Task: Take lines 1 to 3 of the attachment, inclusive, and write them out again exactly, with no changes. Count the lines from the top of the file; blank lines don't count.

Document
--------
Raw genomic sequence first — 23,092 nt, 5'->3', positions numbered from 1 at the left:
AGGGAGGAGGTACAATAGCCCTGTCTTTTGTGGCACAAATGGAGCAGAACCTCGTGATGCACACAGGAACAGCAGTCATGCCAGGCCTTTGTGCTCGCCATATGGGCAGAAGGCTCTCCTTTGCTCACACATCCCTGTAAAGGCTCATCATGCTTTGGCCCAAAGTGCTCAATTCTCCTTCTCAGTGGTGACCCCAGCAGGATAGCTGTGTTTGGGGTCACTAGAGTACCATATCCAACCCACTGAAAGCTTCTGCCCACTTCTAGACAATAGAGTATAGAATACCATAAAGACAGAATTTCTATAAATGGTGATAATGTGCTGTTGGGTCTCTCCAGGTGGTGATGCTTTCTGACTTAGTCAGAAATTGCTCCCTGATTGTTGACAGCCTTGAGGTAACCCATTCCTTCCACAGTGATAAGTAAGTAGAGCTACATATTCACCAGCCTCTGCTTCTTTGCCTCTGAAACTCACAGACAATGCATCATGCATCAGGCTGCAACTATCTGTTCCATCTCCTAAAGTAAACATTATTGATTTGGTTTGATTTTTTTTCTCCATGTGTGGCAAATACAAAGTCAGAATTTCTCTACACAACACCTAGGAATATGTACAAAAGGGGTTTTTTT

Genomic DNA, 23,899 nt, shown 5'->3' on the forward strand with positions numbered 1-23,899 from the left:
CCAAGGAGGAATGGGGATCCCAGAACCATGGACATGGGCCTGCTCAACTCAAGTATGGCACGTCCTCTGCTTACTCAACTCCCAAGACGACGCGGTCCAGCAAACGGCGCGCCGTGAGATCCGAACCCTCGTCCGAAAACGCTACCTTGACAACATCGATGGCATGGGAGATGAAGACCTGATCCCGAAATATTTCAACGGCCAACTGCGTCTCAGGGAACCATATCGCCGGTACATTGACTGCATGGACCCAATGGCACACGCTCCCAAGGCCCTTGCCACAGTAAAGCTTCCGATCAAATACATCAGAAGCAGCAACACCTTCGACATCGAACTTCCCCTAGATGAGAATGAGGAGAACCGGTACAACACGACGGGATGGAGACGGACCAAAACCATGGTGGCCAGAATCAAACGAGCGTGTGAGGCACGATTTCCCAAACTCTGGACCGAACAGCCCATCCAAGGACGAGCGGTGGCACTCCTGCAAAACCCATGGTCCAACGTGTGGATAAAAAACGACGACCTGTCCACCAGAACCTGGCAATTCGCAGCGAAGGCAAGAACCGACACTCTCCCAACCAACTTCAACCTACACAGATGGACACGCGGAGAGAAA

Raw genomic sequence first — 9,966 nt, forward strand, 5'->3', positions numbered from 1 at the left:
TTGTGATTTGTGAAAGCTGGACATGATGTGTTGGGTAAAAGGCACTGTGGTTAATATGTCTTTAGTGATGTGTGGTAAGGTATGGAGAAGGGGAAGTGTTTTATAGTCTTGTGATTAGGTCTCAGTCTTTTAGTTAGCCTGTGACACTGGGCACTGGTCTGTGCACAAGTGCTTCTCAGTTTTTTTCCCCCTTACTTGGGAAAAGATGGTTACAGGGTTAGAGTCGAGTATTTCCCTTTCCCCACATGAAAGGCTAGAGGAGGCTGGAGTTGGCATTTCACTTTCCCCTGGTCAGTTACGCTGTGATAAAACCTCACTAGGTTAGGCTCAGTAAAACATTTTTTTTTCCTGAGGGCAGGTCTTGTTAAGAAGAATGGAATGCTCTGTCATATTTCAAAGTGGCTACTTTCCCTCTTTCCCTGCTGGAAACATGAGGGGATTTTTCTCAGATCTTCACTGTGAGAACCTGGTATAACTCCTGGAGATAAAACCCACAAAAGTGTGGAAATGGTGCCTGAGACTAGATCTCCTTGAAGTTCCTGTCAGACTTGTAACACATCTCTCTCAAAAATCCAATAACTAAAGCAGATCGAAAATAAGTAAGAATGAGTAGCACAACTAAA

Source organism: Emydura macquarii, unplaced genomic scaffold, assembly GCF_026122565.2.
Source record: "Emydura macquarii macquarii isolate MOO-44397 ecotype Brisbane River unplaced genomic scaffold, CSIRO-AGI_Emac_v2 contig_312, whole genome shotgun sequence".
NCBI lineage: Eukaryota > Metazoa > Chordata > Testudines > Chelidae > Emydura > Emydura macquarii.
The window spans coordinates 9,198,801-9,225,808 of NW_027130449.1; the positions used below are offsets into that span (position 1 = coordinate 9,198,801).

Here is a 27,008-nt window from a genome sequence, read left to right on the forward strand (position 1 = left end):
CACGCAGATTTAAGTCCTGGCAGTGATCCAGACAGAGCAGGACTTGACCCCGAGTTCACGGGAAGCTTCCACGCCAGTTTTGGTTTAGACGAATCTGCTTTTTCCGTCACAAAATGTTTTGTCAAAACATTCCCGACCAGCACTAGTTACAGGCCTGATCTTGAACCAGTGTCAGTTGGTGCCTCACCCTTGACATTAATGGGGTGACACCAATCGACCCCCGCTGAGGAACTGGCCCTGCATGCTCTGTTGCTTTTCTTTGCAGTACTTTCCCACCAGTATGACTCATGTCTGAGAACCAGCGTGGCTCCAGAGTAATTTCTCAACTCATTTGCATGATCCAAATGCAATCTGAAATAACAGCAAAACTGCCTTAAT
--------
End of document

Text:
Raw genomic sequence first — 23,092 nt, 5'->3', positions numbered from 1 at the left:
AGGGAGGAGGTACAATAGCCCTGTCTTTTGTGGCACAAATGGAGCAGAACCTCGTGATGCACACAGGAACAGCAGTCATGCCAGGCCTTTGTGCTCGCCATATGGGCAGAAGGCTCTCCTTTGCTCACACATCCCTGTAAAGGCTCATCATGCTTTGGCCCAAAGTGCTCAATTCTCCTTCTCAGTGGTGACCCCAGCAGGATAGCTGTGTTTGGGGTCACTAGAGTACCATATCCAACCCACTGAAAGCTTCTGCCCACTTCTAGACAATAGAGTATAGAATACCATAAAGACAGAATTTCTATAAATGGTGATAATGTGCTGTTGGGTCTCTCCAGGTGGTGATGCTTTCTGACTTAGTCAGAAATTGCTCCCTGATTGTTGACAGCCTTGAGGTAACCCATTCCTTCCACAGTGATAAGTAAGTAGAGCTACATATTCACCAGCCTCTGCTTCTTTGCCTCTGAAACTCACAGACAATGCATCATGCATCAGGCTGCAACTATCTGTTCCATCTCCTAAAGTAAACATTATTGATTTGGTTTGATTTTTTTTCTCCATGTGTGGCAAATACAAAGTCAGAATTTCTCTACACAACACCTAGGAATATGTACAAAAGGGGTTTTTTT

Genomic DNA, 23,899 nt, shown 5'->3' on the forward strand with positions numbered 1-23,899 from the left: